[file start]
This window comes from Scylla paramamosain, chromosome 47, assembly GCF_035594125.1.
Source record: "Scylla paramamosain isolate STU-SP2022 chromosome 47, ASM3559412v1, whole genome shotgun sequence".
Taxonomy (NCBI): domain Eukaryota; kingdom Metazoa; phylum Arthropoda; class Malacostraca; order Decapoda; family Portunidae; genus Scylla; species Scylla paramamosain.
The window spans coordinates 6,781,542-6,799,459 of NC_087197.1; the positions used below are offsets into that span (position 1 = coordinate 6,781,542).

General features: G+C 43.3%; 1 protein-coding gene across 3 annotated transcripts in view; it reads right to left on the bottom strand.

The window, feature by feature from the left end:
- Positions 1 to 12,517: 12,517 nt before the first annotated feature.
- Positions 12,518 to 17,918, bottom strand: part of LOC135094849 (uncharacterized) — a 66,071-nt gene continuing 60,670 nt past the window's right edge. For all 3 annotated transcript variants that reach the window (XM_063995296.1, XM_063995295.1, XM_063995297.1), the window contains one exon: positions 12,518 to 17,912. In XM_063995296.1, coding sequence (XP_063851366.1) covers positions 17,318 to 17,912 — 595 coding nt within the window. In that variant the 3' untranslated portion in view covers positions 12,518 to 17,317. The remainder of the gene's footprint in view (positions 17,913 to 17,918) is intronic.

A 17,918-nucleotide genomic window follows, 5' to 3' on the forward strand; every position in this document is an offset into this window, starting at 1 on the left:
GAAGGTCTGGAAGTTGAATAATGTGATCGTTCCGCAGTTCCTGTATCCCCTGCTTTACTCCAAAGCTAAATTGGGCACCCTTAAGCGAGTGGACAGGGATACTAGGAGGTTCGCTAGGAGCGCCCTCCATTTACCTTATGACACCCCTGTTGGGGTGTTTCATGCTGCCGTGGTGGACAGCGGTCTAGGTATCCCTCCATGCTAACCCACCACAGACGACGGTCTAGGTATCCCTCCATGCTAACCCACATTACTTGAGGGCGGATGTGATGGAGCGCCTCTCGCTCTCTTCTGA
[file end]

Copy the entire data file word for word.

This window comes from Scylla paramamosain, chromosome 47, assembly GCF_035594125.1.
Source record: "Scylla paramamosain isolate STU-SP2022 chromosome 47, ASM3559412v1, whole genome shotgun sequence".
Taxonomy (NCBI): domain Eukaryota; kingdom Metazoa; phylum Arthropoda; class Malacostraca; order Decapoda; family Portunidae; genus Scylla; species Scylla paramamosain.
The window spans coordinates 6,781,542-6,799,459 of NC_087197.1; the positions used below are offsets into that span (position 1 = coordinate 6,781,542).

General features: G+C 43.3%; 1 protein-coding gene across 3 annotated transcripts in view; it reads right to left on the bottom strand.

The window, feature by feature from the left end:
- Positions 1 to 12,517: 12,517 nt before the first annotated feature.
- Positions 12,518 to 17,918, bottom strand: part of LOC135094849 (uncharacterized) — a 66,071-nt gene continuing 60,670 nt past the window's right edge. For all 3 annotated transcript variants that reach the window (XM_063995296.1, XM_063995295.1, XM_063995297.1), the window contains one exon: positions 12,518 to 17,912. In XM_063995296.1, coding sequence (XP_063851366.1) covers positions 17,318 to 17,912 — 595 coding nt within the window. In that variant the 3' untranslated portion in view covers positions 12,518 to 17,317. The remainder of the gene's footprint in view (positions 17,913 to 17,918) is intronic.

A 17,918-nucleotide genomic window follows, 5' to 3' on the forward strand; every position in this document is an offset into this window, starting at 1 on the left:
GAAGGTCTGGAAGTTGAATAATGTGATCGTTCCGCAGTTCCTGTATCCCCTGCTTTACTCCAAAGCTAAATTGGGCACCCTTAAGCGAGTGGACAGGGATACTAGGAGGTTCGCTAGGAGCGCCCTCCATTTACCTTATGACACCCCTGTTGGGGTGTTTCATGCTGCCGTGGTGGACAGCGGTCTAGGTATCCCTCCATGCTAACCCACCACAGACGACGGTCTAGGTATCCCTCCATGCTAACCCACATTACTTGAGGGCGGATGTGATGGAGCGCCTCTCGCTCTCTTCTGA